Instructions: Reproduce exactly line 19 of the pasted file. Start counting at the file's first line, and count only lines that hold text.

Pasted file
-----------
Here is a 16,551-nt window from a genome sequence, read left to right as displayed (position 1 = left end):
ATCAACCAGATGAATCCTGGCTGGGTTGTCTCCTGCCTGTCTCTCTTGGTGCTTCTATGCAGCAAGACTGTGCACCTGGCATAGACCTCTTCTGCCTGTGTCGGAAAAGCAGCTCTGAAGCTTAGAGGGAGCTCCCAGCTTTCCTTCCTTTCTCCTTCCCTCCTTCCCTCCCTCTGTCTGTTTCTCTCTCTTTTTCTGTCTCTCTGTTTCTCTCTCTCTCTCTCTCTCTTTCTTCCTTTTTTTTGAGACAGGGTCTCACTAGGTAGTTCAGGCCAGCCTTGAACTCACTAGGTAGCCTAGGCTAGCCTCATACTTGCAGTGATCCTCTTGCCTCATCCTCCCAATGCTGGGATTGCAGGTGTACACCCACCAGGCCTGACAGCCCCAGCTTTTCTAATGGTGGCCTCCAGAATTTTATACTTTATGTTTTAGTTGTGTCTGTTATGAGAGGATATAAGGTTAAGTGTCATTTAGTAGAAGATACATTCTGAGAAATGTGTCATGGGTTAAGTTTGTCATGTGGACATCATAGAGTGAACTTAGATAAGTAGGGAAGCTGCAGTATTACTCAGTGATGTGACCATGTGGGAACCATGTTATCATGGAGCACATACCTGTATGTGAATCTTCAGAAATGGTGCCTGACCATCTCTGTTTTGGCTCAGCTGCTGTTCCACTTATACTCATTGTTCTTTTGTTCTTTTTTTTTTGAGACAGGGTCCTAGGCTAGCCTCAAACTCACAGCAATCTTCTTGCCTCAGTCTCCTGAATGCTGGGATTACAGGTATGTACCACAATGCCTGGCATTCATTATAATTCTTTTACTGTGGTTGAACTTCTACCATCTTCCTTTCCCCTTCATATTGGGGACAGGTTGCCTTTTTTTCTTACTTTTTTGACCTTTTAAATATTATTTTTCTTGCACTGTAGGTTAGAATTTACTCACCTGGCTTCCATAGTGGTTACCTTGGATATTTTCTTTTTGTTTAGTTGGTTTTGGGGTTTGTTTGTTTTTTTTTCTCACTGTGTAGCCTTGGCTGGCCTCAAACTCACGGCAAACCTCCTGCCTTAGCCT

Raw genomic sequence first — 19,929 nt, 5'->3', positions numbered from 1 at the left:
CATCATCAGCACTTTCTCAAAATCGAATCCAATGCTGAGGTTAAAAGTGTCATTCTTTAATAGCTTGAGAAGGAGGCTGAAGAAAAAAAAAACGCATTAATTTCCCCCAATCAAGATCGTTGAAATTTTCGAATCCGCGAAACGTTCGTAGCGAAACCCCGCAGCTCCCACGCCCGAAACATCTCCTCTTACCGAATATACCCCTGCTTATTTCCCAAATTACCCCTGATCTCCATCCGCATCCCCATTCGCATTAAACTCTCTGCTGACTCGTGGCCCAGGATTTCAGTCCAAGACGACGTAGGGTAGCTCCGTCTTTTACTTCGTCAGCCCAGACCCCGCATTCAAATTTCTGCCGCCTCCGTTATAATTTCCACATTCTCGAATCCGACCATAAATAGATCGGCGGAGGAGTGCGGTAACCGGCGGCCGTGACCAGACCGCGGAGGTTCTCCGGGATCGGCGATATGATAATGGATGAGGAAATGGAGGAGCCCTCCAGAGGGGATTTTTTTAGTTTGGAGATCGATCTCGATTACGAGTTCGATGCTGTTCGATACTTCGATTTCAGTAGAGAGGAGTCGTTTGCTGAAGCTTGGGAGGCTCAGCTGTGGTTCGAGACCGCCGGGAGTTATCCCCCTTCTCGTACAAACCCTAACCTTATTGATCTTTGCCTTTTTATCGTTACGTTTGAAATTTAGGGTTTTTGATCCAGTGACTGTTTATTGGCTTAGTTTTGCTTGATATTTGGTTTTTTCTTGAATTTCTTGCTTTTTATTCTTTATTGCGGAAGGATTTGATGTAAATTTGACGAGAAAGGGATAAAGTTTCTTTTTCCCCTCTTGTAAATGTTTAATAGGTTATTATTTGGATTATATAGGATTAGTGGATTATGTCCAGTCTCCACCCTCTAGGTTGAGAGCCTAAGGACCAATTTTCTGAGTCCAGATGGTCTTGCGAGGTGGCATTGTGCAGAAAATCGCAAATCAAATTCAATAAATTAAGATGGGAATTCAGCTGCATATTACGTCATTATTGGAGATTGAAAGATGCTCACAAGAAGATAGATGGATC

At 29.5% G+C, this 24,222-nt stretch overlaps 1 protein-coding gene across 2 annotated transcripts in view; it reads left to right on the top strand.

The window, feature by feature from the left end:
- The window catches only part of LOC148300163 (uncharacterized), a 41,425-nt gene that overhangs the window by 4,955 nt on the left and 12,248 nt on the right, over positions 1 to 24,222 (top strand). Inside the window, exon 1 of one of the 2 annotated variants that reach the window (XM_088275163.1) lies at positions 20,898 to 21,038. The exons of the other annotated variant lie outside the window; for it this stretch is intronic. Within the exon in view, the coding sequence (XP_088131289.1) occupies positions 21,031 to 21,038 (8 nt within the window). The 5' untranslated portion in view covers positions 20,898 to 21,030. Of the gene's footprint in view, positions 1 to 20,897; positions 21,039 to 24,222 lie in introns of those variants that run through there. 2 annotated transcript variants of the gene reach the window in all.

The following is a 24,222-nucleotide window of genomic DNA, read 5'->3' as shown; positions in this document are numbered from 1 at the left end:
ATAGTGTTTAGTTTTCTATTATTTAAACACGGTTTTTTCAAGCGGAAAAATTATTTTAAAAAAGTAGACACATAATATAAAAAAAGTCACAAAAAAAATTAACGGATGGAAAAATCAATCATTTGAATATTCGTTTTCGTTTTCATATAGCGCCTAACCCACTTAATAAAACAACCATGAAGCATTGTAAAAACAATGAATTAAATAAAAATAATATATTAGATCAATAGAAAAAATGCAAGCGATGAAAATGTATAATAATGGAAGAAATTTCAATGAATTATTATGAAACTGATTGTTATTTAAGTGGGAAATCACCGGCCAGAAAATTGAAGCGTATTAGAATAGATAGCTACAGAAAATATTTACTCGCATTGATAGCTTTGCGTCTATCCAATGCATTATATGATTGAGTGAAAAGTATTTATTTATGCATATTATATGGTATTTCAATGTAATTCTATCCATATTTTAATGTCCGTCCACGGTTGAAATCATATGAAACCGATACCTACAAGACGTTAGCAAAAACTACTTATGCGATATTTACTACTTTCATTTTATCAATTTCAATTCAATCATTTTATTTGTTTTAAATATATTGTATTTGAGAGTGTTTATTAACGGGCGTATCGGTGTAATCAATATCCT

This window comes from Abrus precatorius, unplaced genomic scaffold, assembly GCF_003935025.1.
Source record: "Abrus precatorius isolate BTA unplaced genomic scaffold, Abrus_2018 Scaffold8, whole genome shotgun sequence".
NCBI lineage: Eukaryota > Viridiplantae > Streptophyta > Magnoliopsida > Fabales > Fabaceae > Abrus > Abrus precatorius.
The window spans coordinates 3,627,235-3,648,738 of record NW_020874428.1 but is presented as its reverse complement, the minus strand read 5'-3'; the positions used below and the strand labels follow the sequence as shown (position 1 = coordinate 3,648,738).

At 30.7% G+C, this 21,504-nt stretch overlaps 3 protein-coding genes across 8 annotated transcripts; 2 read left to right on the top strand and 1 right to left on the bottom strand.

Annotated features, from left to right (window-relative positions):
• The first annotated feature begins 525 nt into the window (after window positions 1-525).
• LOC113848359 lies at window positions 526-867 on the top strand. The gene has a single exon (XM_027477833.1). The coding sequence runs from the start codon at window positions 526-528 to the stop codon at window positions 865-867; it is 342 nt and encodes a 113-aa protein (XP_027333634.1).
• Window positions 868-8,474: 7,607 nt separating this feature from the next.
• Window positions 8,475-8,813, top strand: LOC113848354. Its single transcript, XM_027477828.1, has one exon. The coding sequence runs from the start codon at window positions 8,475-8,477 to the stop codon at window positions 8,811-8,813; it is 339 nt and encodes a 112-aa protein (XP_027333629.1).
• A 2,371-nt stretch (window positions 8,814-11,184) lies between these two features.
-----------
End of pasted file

• Window positions 8,475-8,813, top strand: LOC113848354. Its single transcript, XM_027477828.1, has one exon. The coding sequence runs from the start codon at window positions 8,475-8,477 to the stop codon at window positions 8,811-8,813; it is 339 nt and encodes a 112-aa protein (XP_027333629.1).